Texas photographer, 5 others acquitted in inauguration riot trial


Highlights

Many observors saw the case as a test of the First Amendment.

More than 180 defendants remain in the case and are expected to be tried next year.

Texas freelance photographer Alexei Wood and five other defendants were acquitted by a jury on all counts Thursday in a monthlong trial of protesters accused of rioting, conspiracy to riot and destroying property on Inauguration Day.

The case was, to many observers, a test of the First Amendment, especially of freedom of the press for Wood, who livestreamed the protest and march along 16 blocks.

“I don’t feel any more innocent than when it started,” Wood told the American-Statesman. “To be honest, I was confident (in the outcome). I thought the prosecution’s narrative was tremendously weak.”

Wood’s confidence belied an emotional undertow. When the verdict was read, he sat down, held his head in his hands and cried.

Afterward, he said, “Absolutely, this was a victory for the First Amendment. The heaviness of this trial’s implications far surpassed my concerns for myself.”

Wood and the other defendants were facing more than 50 years in prison and thousands of dollars in fines on five felony counts of destroying property and two misdemeanor counts of engaging in a riot and conspiracy to riot. U.S. Superior Court Judge Lynn Leibowitz threw out a felony charge of inciting a riot.

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The jury, which began deliberations Friday, rejected the prosecution’s argument that the actions of a few breaking windows and destroying property made other protesters nearby complicit as they “re-absorbed” the lawbreakers as part of a large protest of President Donald Trump’s inauguration.

“The U.S. Attorney’s Office for the District of Columbia believes that the evidence shows that a riot occurred on Jan. 20, 2017, during which numerous public and private properties were damaged or destroyed,” spokesman Bill Miller said in a statement.

“The criminal justice process ensures that every defendant is judged based on his or her personal conduct and intent. We appreciate the jury’s close examination of the individual conduct and intent of each defendant during this trial and respect its verdict. In the remaining pending cases, we look forward to the same rigorous review for each defendant,” Miller said.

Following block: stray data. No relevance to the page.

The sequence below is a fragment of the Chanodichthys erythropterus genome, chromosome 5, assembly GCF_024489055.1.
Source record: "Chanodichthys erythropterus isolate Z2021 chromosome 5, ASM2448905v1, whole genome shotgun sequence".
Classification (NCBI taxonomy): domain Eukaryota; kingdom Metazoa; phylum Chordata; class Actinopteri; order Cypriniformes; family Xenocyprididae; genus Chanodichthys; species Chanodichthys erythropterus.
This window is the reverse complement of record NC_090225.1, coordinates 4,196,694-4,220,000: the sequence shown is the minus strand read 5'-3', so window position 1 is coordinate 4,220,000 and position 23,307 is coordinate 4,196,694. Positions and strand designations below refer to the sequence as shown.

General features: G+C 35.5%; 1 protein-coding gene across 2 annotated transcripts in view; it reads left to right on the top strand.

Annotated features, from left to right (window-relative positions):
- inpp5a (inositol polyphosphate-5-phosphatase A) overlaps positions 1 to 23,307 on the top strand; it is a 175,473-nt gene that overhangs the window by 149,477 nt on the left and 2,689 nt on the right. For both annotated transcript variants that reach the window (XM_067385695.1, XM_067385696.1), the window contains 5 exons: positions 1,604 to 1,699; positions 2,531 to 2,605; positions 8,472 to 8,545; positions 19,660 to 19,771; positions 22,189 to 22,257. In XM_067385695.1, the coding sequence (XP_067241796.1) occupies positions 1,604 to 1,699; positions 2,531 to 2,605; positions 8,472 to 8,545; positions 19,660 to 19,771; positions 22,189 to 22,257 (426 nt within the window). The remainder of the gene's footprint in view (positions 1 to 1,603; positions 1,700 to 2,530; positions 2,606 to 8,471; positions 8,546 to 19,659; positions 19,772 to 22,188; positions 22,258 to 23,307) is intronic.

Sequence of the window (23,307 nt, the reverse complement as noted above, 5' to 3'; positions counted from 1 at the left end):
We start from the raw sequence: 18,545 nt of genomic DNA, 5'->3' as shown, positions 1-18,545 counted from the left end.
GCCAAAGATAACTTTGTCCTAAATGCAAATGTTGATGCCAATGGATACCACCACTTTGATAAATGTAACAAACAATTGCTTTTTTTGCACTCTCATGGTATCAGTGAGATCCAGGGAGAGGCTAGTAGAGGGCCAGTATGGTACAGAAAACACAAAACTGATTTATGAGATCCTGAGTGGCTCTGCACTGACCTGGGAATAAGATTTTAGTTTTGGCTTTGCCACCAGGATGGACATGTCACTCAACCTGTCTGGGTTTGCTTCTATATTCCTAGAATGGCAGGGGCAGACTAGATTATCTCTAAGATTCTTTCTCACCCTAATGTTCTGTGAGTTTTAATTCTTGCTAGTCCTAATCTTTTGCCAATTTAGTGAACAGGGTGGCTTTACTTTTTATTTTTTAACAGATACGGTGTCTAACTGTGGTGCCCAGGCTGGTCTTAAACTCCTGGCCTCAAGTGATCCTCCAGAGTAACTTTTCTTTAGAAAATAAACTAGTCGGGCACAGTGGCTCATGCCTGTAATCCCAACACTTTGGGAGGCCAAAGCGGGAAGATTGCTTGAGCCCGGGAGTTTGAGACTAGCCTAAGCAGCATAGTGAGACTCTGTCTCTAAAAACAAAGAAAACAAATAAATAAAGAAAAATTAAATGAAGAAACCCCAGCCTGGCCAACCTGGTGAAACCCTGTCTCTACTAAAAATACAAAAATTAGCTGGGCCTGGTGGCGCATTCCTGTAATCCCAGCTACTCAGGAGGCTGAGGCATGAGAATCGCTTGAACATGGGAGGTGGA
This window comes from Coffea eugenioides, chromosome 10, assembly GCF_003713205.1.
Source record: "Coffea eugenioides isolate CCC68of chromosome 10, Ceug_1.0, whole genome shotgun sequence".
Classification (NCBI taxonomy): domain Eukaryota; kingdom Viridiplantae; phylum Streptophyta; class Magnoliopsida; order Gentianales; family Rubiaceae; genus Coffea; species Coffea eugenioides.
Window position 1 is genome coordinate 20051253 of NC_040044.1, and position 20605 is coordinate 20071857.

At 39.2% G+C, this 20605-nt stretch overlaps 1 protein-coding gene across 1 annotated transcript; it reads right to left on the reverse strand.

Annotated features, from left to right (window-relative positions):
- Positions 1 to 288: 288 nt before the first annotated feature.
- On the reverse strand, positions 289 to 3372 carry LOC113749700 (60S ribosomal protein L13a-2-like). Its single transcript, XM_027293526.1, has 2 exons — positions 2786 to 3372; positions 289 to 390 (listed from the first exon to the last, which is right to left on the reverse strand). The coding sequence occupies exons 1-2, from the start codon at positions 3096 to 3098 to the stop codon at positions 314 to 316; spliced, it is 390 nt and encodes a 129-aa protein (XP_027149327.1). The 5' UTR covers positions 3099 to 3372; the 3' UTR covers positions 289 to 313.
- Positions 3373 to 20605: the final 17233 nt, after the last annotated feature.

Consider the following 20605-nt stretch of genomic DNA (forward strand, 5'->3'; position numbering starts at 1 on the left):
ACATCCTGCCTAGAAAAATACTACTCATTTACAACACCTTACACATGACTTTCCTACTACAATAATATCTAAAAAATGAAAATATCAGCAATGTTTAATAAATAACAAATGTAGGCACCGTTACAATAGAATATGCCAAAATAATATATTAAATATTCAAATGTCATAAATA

There are more than 180 defendants left in the case — including another Texas native and journalist, Aaron Cantú — scheduled for trials over the next year.

Most of the protesters wore black and covered their faces — evidence of a conspiracy, prosecutors said — although Wood, who can be seen on his video, did not. Prosecutors, however, highlighted Wood’s commentary during the video, which seemed to be shouts of approval and which the government said amounted to encouraging the destruction of property.

Brett Cohen, Wood’s court-appointed attorney, said that when he and other lawyers talked to the jury privately after the verdicts were announced that several of the jurors said Wood’s case was the most difficult to decide.

“It was a tough case and I am thrilled for Alexei who had no intent to commit any crimes,” Cohen said.

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Several press freedom groups have supported Wood, a self-described independent journalist, and Cantú.

“This is a welcome development, but it underscores that these arrests and prosecutions never should have happened in the first place,” said Gabe Rottman, Washington director of PEN America, a literary and free speech organization. “Several defendants had to leave their jobs and move to D.C. to defend their First Amendment rights against prosecutors who basically argued that if you’re in a protest with a few bad apples, they’ll literally read you the riot act. It’s time to drop the rest of these charges.”

“This is a victory for citizens and journalists in a society striving to be more democratic,” said Robert Jensen, University of Texas journalism professor. “Freedom of the press and freedom of association are at the core of self-governance, and this is an important statement of how an authoritarian executive cannot act with impunity.”

Cantú, who was covering the demonstrations for a digital publication and who now writes for a paper in Santa Fe, N.M., is scheduled to go to trial October 2018. “It was good news but I’m not in the clear yet. Of course, this does give me momentum and is the first bit of hope I have felt in a year,” he said via email.



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